Blue Texas? Democrats have long dreamt of winning Texas’s 38 electoral votes in the presidential election. That may still be a long shot, but a recent “Texodus” from Congress has given new talk to a political transformation across the Lone Star State that could have massive ramifications down the ballot and for decades to come.
Four of the state’s GOP members of Congress have announced their retirements in recent weeks, an unusual torrent of departures signaling that a storm is coming. And evidence shows that it’s not just hitting Texas’s federal delegation. It’s coming to Austin, too.
For the first time in two decades, the state’s House of Representatives could flip control.
As recently as 2011, Republicans held a 101-49 supermajority in that body. But that advantage has been cut significantly in recent elections. Today, the legislature is split 83-67. That’s right: Republicans have lost 18 house seats this decade.
Six Texas state house seats flipped blue in 2016, even as Donald Trump defeated Hillary Clinton. Another dozen followed in 2018, as the suburbs of Dallas, Houston and Austin grew more diverse and college-educated women turned decisively against the GOP.
Democrats now need only 9 more seats to win the majority. And make no mistake, they have a path to get there.
In addition to winning those 12 seats in 2018, Democrats came within single digits in another 17 districts. Beto O’Rourke actually carried nine of those districts in his U.S. Senate battle against Ted Cruz. All of them mirror the suburban seats where Democrats saw such success in 2018.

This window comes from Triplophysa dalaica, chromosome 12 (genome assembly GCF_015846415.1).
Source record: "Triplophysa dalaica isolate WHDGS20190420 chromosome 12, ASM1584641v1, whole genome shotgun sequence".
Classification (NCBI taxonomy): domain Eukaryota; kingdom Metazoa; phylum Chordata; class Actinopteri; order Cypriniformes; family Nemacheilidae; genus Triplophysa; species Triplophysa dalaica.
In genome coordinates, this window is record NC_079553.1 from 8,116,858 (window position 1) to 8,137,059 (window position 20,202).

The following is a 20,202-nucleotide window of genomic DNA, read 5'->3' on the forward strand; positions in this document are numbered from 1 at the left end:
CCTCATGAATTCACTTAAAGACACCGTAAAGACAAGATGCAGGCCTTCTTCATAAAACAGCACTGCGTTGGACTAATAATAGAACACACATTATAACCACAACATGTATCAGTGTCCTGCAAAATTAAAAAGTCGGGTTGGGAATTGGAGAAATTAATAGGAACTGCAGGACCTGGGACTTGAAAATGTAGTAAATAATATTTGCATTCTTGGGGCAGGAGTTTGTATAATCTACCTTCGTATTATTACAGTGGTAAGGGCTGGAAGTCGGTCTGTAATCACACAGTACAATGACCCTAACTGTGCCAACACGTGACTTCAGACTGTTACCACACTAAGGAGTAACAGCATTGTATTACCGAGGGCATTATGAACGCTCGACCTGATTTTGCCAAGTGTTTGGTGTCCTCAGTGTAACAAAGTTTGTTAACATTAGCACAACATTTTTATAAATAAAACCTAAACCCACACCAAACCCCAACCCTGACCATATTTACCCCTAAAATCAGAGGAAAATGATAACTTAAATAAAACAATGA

What else do these districts all have in common? Republican legislative candidates had a significant fundraising advantage in each district over their Democratic challengers, sometimes even by 20 to 1.
Imagine if Democrats in those districts had competed on a more level playing field. While we can’t go back in time, it’s not too late for 2020.
Flipping the state house would have huge implications not only for Texas; it would transform the national electoral landscape. Under solid Republican control for two decades, the state has become a hotbed of partisan and racial gerrymandering, as well as a laboratory for unjust voter suppression tactics.
The GOP has shown it will stop at nothing to cement their grip on power. Republican legislators crafted a photo ID law, which among other restrictions, allowed handgun licenses but not student ID cards as acceptable identification at the polls; a federal judge later ruled the legislature’s actions were discriminatory.
The former Republican secretary of state attempted to purge nearly 100,000 voters from the rolls. A GOP judge sentenced an African American grandmother to five years in prison because she cast a provisional ballot while on parole. (She did not know she was ineligible to vote, and her provisional ballot was never counted.)
A Democratic victory here would help stop further Republican efforts to suppress the vote, and it would give the party a seat at the table when the next congressional and legislative maps are drawn — ones that will likely persist through 2032.
Republicans are already exploring ways to rig the mapmaking process in their favor, including by rewriting the rules to exclude minors and non-citizens when calculating district sizes — a move one high profile strategist called “advantageous to Republicans and non-Hispanic whites” in a newly discovered memo.
That makes it even more critical for Democrats to have a seat at the table and ensure a fair redistricting process, and end the GOP’s extreme gerrymandering. Split legislative control would force both sides to compromise on fair maps — or risk sending the congressional map into the courts.